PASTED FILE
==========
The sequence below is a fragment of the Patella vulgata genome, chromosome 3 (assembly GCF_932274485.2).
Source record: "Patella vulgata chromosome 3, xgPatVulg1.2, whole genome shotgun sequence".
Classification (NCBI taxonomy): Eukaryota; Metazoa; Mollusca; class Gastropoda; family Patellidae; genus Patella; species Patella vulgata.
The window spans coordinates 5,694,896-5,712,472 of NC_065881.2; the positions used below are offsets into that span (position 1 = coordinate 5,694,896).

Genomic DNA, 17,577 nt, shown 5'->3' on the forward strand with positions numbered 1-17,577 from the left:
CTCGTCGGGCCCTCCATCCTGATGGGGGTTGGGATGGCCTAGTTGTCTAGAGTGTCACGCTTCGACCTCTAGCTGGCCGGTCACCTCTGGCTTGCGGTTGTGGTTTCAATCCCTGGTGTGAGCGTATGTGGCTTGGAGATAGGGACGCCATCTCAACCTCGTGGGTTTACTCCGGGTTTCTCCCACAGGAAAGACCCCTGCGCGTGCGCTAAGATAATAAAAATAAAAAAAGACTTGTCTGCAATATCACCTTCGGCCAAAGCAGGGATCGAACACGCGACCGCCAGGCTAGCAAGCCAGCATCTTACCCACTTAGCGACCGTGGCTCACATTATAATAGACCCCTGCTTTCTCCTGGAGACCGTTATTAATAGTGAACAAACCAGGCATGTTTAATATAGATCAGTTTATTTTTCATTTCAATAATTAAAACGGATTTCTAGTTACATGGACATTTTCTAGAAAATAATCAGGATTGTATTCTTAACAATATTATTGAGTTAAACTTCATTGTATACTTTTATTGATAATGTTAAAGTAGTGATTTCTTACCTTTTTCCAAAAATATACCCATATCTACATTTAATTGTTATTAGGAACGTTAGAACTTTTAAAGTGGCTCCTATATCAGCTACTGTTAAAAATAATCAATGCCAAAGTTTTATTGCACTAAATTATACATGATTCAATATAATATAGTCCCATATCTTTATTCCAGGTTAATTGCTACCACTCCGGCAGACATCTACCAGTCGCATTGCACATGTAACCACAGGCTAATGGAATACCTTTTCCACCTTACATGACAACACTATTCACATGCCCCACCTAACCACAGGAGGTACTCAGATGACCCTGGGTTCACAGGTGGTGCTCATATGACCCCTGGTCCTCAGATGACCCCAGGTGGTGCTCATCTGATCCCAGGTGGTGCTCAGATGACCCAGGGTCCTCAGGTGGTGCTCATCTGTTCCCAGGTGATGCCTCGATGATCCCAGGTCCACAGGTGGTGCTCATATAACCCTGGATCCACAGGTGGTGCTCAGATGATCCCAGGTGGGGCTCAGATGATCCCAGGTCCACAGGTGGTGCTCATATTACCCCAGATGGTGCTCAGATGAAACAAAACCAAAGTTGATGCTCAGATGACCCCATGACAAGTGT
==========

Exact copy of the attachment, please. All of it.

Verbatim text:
The sequence below is a fragment of the Patella vulgata genome, chromosome 3 (assembly GCF_932274485.2).
Source record: "Patella vulgata chromosome 3, xgPatVulg1.2, whole genome shotgun sequence".
Classification (NCBI taxonomy): Eukaryota; Metazoa; Mollusca; class Gastropoda; family Patellidae; genus Patella; species Patella vulgata.
The window spans coordinates 5,694,896-5,712,472 of NC_065881.2; the positions used below are offsets into that span (position 1 = coordinate 5,694,896).

Genomic DNA, 17,577 nt, shown 5'->3' on the forward strand with positions numbered 1-17,577 from the left:
CTCGTCGGGCCCTCCATCCTGATGGGGGTTGGGATGGCCTAGTTGTCTAGAGTGTCACGCTTCGACCTCTAGCTGGCCGGTCACCTCTGGCTTGCGGTTGTGGTTTCAATCCCTGGTGTGAGCGTATGTGGCTTGGAGATAGGGACGCCATCTCAACCTCGTGGGTTTACTCCGGGTTTCTCCCACAGGAAAGACCCCTGCGCGTGCGCTAAGATAATAAAAATAAAAAAAGACTTGTCTGCAATATCACCTTCGGCCAAAGCAGGGATCGAACACGCGACCGCCAGGCTAGCAAGCCAGCATCTTACCCACTTAGCGACCGTGGCTCACATTATAATAGACCCCTGCTTTCTCCTGGAGACCGTTATTAATAGTGAACAAACCAGGCATGTTTAATATAGATCAGTTTATTTTTCATTTCAATAATTAAAACGGATTTCTAGTTACATGGACATTTTCTAGAAAATAATCAGGATTGTATTCTTAACAATATTATTGAGTTAAACTTCATTGTATACTTTTATTGATAATGTTAAAGTAGTGATTTCTTACCTTTTTCCAAAAATATACCCATATCTACATTTAATTGTTATTAGGAACGTTAGAACTTTTAAAGTGGCTCCTATATCAGCTACTGTTAAAAATAATCAATGCCAAAGTTTTATTGCACTAAATTATACATGATTCAATATAATATAGTCCCATATCTTTATTCCAGGTTAATTGCTACCACTCCGGCAGACATCTACCAGTCGCATTGCACATGTAACCACAGGCTAATGGAATACCTTTTCCACCTTACATGACAACACTATTCACATGCCCCACCTAACCACAGGAGGTACTCAGATGACCCTGGGTTCACAGGTGGTGCTCATATGACCCCTGGTCCTCAGATGACCCCAGGTGGTGCTCATCTGATCCCAGGTGGTGCTCAGATGACCCAGGGTCCTCAGGTGGTGCTCATCTGTTCCCAGGTGATGCCTCGATGATCCCAGGTCCACAGGTGGTGCTCATATAACCCTGGATCCACAGGTGGTGCTCAGATGATCCCAGGTGGGGCTCAGATGATCCCAGGTCCACAGGTGGTGCTCATATTACCCCAGATGGTGCTCAGATGAAACAAAACCAAAGTTGATGCTCAGATGACCCCATGACAAGTGT